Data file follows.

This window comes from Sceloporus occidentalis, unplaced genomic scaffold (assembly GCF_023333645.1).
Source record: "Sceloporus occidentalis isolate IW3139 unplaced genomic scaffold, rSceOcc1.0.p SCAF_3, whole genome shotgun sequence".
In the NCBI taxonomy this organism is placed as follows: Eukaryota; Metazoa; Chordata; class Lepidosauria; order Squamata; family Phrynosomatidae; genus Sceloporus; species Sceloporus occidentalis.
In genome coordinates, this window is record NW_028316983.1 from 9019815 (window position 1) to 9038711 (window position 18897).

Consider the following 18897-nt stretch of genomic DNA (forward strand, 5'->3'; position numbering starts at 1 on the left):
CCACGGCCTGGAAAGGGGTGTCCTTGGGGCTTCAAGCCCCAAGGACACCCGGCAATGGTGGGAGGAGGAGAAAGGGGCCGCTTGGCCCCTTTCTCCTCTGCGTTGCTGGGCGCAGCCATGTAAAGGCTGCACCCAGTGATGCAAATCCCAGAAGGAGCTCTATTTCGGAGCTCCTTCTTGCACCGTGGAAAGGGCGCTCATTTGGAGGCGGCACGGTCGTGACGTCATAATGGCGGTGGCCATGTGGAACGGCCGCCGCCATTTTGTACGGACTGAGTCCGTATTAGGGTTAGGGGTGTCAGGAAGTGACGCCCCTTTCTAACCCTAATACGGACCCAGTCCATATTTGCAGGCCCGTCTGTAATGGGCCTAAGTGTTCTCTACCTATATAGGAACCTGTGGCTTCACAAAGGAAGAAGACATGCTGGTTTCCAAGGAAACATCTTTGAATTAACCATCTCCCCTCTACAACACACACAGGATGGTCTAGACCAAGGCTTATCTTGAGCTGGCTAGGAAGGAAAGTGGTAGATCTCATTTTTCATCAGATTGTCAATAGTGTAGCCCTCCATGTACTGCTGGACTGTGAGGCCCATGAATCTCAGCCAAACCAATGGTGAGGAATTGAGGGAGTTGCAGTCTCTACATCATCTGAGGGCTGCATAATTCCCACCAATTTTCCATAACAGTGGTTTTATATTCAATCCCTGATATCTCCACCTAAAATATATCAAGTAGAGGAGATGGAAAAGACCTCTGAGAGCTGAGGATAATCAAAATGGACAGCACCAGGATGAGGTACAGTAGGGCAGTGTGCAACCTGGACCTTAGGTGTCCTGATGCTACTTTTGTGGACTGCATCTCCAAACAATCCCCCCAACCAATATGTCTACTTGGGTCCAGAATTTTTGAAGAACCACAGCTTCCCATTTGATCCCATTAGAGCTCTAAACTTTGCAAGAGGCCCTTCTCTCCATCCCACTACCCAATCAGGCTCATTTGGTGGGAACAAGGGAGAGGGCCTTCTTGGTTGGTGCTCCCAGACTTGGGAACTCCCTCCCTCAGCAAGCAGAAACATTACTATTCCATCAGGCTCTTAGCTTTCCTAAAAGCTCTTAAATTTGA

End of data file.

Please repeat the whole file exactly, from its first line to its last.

This window comes from Sceloporus occidentalis, unplaced genomic scaffold (assembly GCF_023333645.1).
Source record: "Sceloporus occidentalis isolate IW3139 unplaced genomic scaffold, rSceOcc1.0.p SCAF_3, whole genome shotgun sequence".
In the NCBI taxonomy this organism is placed as follows: Eukaryota; Metazoa; Chordata; class Lepidosauria; order Squamata; family Phrynosomatidae; genus Sceloporus; species Sceloporus occidentalis.
In genome coordinates, this window is record NW_028316983.1 from 9019815 (window position 1) to 9038711 (window position 18897).

Consider the following 18897-nt stretch of genomic DNA (forward strand, 5'->3'; position numbering starts at 1 on the left):
CCACGGCCTGGAAAGGGGTGTCCTTGGGGCTTCAAGCCCCAAGGACACCCGGCAATGGTGGGAGGAGGAGAAAGGGGCCGCTTGGCCCCTTTCTCCTCTGCGTTGCTGGGCGCAGCCATGTAAAGGCTGCACCCAGTGATGCAAATCCCAGAAGGAGCTCTATTTCGGAGCTCCTTCTTGCACCGTGGAAAGGGCGCTCATTTGGAGGCGGCACGGTCGTGACGTCATAATGGCGGTGGCCATGTGGAACGGCCGCCGCCATTTTGTACGGACTGAGTCCGTATTAGGGTTAGGGGTGTCAGGAAGTGACGCCCCTTTCTAACCCTAATACGGACCCAGTCCATATTTGCAGGCCCGTCTGTAATGGGCCTAAGTGTTCTCTACCTATATAGGAACCTGTGGCTTCACAAAGGAAGAAGACATGCTGGTTTCCAAGGAAACATCTTTGAATTAACCATCTCCCCTCTACAACACACACAGGATGGTCTAGACCAAGGCTTATCTTGAGCTGGCTAGGAAGGAAAGTGGTAGATCTCATTTTTCATCAGATTGTCAATAGTGTAGCCCTCCATGTACTGCTGGACTGTGAGGCCCATGAATCTCAGCCAAACCAATGGTGAGGAATTGAGGGAGTTGCAGTCTCTACATCATCTGAGGGCTGCATAATTCCCACCAATTTTCCATAACAGTGGTTTTATATTCAATCCCTGATATCTCCACCTAAAATATATCAAGTAGAGGAGATGGAAAAGACCTCTGAGAGCTGAGGATAATCAAAATGGACAGCACCAGGATGAGGTACAGTAGGGCAGTGTGCAACCTGGACCTTAGGTGTCCTGATGCTACTTTTGTGGACTGCATCTCCAAACAATCCCCCCAACCAATATGTCTACTTGGGTCCAGAATTTTTGAAGAACCACAGCTTCCCATTTGATCCCATTAGAGCTCTAAACTTTGCAAGAGGCCCTTCTCTCCATCCCACTACCCAATCAGGCTCATTTGGTGGGAACAAGGGAGAGGGCCTTCTTGGTTGGTGCTCCCAGACTTGGGAACTCCCTCCCTCAGCAAGCAGAAACATTACTATTCCATCAGGCTCTTAGCTTTCCTAAAAGCTCTTAAATTTGA